FIELD OF THE INVENTION
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The present invention relates to document management generally and, more particularly, to a method and/or apparatus for implementing a software tool for developing patent disclosure submissions.
BACKGROUND OF THE INVENTION
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When developing new invention disclosures, an inventor edits a word processing document template that just has headings for the various sections of information needed. The details are filled in on a disclosure-by-disclosure basis. Sometimes after submitting a few dozen disclosures, perhaps over the course of several years, an inventor can start to lose track of what has been submitted. Such a case runs the risk of working on an idea that has already been through the review process. Also, to get information about each piece of information needed, as well as information about what the disclosure process actually is at a particular company (which is useful to know when you are new to a company, or the process changes), separate documents need to be accessed.
It would be desirable to implement a document management system specific to developing patent submissions.
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OF THE INVENTION
The present invention concerns a computer readable medium configured to store instructions for executing the following steps (A) accepting a first number of user parameters to be organized as a patent idea, (B) accepting a second number of user parameters to add to the patent idea, and (C) automatically converting the patent idea into a patent disclosure. The patent disclosure may comply with a number of criteria specific to a particular organization.
The objects, features and advantages of the present invention include (i) providing a software tool for developing patent submissions (ii) streamlining the submission process, (iii) storing historical records of submissions, (iv) providing guided entering of information for an invention disclosure, (v) providing a search feature for previous submissions, (vi) providing a web page where most functions may be carried out, and/or (vii) providing an auto-submit option for the invention disclosures.
BRIEF DESCRIPTION OF THE DRAWINGS
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These and other objects, features and advantages of the present invention will be apparent from the following detailed description and the appended claims and drawings in which:
FIG. 1 is a flow diagram of an embodiment of the present invention;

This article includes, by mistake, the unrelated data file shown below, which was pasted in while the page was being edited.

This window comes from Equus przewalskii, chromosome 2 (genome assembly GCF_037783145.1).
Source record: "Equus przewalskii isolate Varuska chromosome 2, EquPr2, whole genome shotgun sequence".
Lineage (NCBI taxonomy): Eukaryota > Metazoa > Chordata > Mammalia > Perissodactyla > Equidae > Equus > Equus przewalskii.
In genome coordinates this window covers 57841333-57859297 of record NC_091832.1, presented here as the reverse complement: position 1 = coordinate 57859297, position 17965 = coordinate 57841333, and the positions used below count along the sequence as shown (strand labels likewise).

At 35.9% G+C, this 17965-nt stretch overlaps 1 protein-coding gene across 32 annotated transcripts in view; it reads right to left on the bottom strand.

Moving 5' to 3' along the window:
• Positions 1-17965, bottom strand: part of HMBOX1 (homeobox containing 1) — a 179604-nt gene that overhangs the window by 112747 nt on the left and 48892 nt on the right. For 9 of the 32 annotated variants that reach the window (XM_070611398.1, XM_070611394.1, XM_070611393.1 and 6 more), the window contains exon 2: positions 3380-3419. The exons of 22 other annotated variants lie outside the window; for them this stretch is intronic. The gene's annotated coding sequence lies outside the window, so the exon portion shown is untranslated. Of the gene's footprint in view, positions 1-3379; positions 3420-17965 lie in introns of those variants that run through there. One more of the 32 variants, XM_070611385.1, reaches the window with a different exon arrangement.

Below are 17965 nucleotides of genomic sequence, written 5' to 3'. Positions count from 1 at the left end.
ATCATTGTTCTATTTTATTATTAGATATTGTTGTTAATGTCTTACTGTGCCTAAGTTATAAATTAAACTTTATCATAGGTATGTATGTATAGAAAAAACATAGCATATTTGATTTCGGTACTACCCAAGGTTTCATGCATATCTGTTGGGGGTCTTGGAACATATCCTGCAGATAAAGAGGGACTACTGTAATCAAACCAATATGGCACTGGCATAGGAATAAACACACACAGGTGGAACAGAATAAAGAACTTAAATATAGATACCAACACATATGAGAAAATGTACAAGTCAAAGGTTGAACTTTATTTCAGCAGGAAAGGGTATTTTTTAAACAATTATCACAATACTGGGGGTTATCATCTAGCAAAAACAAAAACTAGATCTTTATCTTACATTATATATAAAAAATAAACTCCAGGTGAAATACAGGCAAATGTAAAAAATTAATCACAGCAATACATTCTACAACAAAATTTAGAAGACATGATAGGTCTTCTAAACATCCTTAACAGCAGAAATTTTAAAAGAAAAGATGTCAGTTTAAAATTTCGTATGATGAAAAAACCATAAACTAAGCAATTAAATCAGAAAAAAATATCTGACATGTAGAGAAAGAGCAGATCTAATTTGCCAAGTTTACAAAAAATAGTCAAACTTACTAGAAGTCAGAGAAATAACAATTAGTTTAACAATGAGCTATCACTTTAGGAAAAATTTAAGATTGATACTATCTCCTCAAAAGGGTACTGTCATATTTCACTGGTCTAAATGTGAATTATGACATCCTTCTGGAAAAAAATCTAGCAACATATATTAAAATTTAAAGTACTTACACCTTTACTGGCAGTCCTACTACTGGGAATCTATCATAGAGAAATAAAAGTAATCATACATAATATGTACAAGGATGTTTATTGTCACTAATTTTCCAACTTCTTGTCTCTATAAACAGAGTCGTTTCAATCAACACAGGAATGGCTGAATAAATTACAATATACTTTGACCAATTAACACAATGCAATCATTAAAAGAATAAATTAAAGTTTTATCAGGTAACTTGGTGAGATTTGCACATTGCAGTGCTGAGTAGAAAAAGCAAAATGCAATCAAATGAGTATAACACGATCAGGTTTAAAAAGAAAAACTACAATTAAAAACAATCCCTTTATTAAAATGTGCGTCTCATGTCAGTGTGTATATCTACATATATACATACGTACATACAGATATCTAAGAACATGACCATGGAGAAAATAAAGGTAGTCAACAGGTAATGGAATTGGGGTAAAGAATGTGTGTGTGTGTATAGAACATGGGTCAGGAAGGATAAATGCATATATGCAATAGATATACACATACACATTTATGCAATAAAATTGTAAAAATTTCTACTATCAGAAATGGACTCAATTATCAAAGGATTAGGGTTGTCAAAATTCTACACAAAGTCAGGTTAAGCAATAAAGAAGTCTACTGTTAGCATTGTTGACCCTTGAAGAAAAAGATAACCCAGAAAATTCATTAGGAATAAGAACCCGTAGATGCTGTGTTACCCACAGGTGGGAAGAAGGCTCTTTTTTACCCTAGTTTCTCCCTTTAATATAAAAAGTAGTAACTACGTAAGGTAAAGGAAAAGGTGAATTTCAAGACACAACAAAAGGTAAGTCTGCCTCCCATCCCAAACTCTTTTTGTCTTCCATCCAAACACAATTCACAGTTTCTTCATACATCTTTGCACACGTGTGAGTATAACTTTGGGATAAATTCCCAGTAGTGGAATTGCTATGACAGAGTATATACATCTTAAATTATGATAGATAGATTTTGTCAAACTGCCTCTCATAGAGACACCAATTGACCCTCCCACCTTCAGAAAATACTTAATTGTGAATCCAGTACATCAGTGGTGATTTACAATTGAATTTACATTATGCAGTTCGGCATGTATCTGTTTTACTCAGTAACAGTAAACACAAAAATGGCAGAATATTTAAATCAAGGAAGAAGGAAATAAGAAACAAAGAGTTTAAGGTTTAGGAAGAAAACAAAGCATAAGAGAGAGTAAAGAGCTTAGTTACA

FIG. 2 is another flow diagram of another embodiment of the present invention;
FIG. 3 is a block diagram of an example configuration of the present invention;
FIG. 4 is a state diagram of another embodiment of the present invention; and
FIG. 5 is a block diagram of a sample screen shot.
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OF THE PREFERRED EMBODIMENTS
Referring to FIG. 1, a flow diagram of a method (or process) 100 is shown in accordance with an embodiment of the present invention. The process 100 generally comprises a step (or state) 102, a decision step (or state) 104, a decision step (or state) 106, a step (or state) 108, a step (or state) 110, a step (or state) 112, a step (or state) 114, a step (or state) 116, and a step (or state) 118.
The step 102 normally starts the process 100. In the decision step 104, the process determines whether to start a new disclosure or idea (e.g., a patent idea). The decision step 104 may respond to an input received from an inventor (e.g., the inventor may enter a first number of user parameters). If a new patent idea is started, then the process 100 may move to the decision step 106. If a new patent idea is not started, then the process 100 may move to the step 110. In the step 110, an inventor may locate a specific patent or idea to work on. In one example, a list of existing patent ideas may be displayed. In the decision step 106, the inventor may decide whether to share the patent idea with someone else (e.g., a co-worker). If the patent idea is shared, the process 100 may move to the step 108. If patent is not shared, then the process 100 may move to the step 112.